Pure-tone audiograms of 29,953 workers with histories of shooting and occupational noise exposure were analyzed. The analysis was based on the asymmetry of hearing loss. Results of this study show that shooting is related to asymmetrical hearing loss, suggesting that shooting may cause an additional amount of hearing loss other than that due to occupational noise exposure. Asymmetry was found to increase as the length of shooting history increased and was significant only at 2 kHz and above and most prominent at 4 kHz. Results also indicated that as long as compensable frequencies remain below 3 kHz the shooting effect is not likely to influence compensation for workers with histories of less than ten years of shooting.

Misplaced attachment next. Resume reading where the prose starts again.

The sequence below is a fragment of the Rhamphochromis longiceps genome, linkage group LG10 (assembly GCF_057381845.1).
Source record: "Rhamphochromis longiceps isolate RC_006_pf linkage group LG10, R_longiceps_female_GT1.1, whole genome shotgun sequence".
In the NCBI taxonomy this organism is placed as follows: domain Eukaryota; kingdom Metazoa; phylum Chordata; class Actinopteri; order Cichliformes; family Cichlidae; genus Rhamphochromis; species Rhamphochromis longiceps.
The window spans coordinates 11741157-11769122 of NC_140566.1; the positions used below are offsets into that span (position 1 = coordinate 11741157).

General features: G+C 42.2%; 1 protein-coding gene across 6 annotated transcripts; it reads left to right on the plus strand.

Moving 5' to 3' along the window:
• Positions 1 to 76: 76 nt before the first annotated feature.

©1981 The American College of Occupational and Environmental Medicine